All honest and rational persons are competent to testify whether they feel sick, and whether they seem better, or believe themselves to have entirely recovered after being prayed for and anointed by Boardman, Simpson, or Cullis; but their testimony as to what disease they had, or whether they are entirely cured, is a different matter, and to have value must be scrutinized in every case by competent judges.

In general, diseases are internal or external. It is clear that no individual can know positively the nature of any internal disease that he has. The diagnosis of the most skilful physicians may be in error. Post-mortems in celebrated cases have often shown that there had been an entire misunderstanding of the malady. Hysteria can simulate every known complaint: paralysis, heart-disease, and the worst forms of fever and ague. Hypochondria, to which intelligent and highly educated persons of sedentary habits brooding over their sensations are liable, especially if they are accustomed to read medical works and accounts of diseases and of their treatment, will do the same. Dyspepsia has various forms, and indigestion can produce symptoms of oi'ganic heart-disease, while diseases of the liver have often been mistaken by eminent physicians for pulmonary consumption. Especially in women do the troubles to which they are most subject give rise to hysteria, in which condition they may firmly believe that they are afflicted with disease of the spine, of the heart, or indeed of all the organs. I heard an intelligent woman "testify" that she had "heart-disease, irritation of the spinal cord, and Bright's disease of the kidneys, and had suffered from them all for ten years." She certainly had some symptoms of all of them. Within eight years a "regular" physician died, the cause, as he supposed on the authority of several examinations, being consumption. A post-mortem showed his lungs sound, and his death to have been caused by diseases the result of the enormous quantities of food and stimulants he had taken to " fight off consumption." The object of these observations is simply to show that testimony that a person has been cured reflects no light upon the problem as to what he or she was cured of. if it was claimed to be an internal disease. The solemn assertion of a responsible person that he was cured of heart-disease, can prove only that the symptoms of what he thought was heart-disease have disappeared.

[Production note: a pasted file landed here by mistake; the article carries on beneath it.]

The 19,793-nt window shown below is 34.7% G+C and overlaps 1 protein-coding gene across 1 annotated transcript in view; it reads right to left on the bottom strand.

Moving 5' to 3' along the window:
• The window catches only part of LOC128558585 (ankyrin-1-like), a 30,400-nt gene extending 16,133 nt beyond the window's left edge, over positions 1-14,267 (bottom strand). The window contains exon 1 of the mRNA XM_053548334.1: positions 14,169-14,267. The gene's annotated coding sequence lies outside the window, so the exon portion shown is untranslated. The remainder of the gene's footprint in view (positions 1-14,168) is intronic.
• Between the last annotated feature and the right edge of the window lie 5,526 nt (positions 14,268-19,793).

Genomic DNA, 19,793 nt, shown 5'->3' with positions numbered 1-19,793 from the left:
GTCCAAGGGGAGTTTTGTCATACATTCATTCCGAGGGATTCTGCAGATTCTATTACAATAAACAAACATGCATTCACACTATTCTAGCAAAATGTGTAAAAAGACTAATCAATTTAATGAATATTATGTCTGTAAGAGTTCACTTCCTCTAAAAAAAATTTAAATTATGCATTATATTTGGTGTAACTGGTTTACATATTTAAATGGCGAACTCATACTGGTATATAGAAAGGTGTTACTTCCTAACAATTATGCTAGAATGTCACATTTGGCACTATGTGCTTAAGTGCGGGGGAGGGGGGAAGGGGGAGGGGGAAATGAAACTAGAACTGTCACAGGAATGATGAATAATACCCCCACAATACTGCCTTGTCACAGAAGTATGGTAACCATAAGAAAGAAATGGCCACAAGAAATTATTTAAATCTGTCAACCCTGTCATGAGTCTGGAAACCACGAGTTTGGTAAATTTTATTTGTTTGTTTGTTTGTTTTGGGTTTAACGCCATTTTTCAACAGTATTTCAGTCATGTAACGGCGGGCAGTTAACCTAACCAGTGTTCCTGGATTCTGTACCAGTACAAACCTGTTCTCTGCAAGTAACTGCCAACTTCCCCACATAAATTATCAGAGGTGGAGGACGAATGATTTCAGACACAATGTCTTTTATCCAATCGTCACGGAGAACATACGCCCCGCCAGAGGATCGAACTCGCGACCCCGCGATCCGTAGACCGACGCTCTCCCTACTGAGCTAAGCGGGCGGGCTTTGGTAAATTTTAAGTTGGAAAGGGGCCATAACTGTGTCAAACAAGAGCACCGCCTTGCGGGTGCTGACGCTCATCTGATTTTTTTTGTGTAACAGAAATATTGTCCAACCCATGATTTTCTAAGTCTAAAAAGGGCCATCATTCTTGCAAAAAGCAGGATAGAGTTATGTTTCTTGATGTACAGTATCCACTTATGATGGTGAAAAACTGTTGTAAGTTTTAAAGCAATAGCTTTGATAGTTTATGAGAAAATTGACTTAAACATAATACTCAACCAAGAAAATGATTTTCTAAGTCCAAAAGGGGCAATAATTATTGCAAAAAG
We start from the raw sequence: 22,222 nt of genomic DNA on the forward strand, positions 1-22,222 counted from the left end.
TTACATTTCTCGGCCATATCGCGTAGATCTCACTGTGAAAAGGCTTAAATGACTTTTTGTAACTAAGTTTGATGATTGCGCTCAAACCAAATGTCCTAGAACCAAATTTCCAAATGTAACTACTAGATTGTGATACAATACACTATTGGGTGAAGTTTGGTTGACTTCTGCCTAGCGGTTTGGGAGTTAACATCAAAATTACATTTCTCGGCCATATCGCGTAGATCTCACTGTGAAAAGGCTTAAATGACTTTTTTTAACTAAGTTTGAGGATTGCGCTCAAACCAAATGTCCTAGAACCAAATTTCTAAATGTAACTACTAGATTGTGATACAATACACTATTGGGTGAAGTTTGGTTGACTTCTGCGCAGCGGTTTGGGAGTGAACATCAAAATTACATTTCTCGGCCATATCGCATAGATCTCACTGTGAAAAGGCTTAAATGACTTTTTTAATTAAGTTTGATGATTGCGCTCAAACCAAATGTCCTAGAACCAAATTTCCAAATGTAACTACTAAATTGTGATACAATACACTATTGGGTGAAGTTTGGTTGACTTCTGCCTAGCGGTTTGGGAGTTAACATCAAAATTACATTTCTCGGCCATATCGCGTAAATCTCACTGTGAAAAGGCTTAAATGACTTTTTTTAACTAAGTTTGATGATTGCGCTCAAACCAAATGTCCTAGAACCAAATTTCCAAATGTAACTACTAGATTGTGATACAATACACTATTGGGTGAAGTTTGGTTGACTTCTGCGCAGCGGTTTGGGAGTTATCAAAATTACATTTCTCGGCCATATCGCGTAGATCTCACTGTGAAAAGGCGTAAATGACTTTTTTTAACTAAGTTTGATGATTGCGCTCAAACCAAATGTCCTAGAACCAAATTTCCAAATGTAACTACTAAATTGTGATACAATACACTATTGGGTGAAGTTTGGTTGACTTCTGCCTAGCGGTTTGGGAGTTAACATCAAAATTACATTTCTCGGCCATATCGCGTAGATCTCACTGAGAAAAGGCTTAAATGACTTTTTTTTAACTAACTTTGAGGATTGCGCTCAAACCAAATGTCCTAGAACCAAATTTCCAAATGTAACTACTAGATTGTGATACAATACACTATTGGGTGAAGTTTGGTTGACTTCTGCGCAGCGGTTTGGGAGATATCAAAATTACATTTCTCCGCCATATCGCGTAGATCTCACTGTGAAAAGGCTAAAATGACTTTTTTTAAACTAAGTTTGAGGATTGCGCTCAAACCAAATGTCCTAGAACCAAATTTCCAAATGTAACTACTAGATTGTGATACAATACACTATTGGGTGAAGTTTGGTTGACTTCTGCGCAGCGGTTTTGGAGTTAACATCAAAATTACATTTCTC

Also, in any state not accompanied with acute pain, testimony to an immediate cure is of no value unless the disease be of an external character and actually disappears before the eye of the witness. All other cures must have the test of time; hence testimony given on the spot, at the grave of Father Mathew, or at Lourdes, or at the camp-meeting at Old Orchard, or in the Tabernacle of Mr. Simpson, can prove merely that then and there the witness was not conscious of pain or weakness, or of the symptoms of the disease which he believed he had.